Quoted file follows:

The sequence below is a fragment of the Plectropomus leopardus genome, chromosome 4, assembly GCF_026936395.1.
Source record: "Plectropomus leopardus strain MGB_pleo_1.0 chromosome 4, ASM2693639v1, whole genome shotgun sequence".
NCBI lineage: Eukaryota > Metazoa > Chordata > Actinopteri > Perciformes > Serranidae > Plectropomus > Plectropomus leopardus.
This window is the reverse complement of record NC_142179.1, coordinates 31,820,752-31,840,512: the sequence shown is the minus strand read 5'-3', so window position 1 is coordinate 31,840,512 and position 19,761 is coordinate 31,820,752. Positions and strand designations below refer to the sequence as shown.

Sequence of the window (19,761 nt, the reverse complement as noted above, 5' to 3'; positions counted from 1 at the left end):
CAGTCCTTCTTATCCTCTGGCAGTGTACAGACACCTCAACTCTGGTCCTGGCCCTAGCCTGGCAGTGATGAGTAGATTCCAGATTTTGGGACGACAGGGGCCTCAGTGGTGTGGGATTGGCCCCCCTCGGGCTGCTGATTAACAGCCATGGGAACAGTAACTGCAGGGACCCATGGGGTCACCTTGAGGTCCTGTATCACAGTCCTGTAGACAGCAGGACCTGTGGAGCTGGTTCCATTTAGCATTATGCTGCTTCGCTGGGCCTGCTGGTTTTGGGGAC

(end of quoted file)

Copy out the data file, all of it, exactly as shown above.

The sequence below is a fragment of the Plectropomus leopardus genome, chromosome 4, assembly GCF_026936395.1.
Source record: "Plectropomus leopardus strain MGB_pleo_1.0 chromosome 4, ASM2693639v1, whole genome shotgun sequence".
NCBI lineage: Eukaryota > Metazoa > Chordata > Actinopteri > Perciformes > Serranidae > Plectropomus > Plectropomus leopardus.
This window is the reverse complement of record NC_142179.1, coordinates 31,820,752-31,840,512: the sequence shown is the minus strand read 5'-3', so window position 1 is coordinate 31,840,512 and position 19,761 is coordinate 31,820,752. Positions and strand designations below refer to the sequence as shown.

Sequence of the window (19,761 nt, the reverse complement as noted above, 5' to 3'; positions counted from 1 at the left end):
CAGTCCTTCTTATCCTCTGGCAGTGTACAGACACCTCAACTCTGGTCCTGGCCCTAGCCTGGCAGTGATGAGTAGATTCCAGATTTTGGGACGACAGGGGCCTCAGTGGTGTGGGATTGGCCCCCCTCGGGCTGCTGATTAACAGCCATGGGAACAGTAACTGCAGGGACCCATGGGGTCACCTTGAGGTCCTGTATCACAGTCCTGTAGACAGCAGGACCTGTGGAGCTGGTTCCATTTAGCATTATGCTGCTTCGCTGGGCCTGCTGGTTTTGGGGAC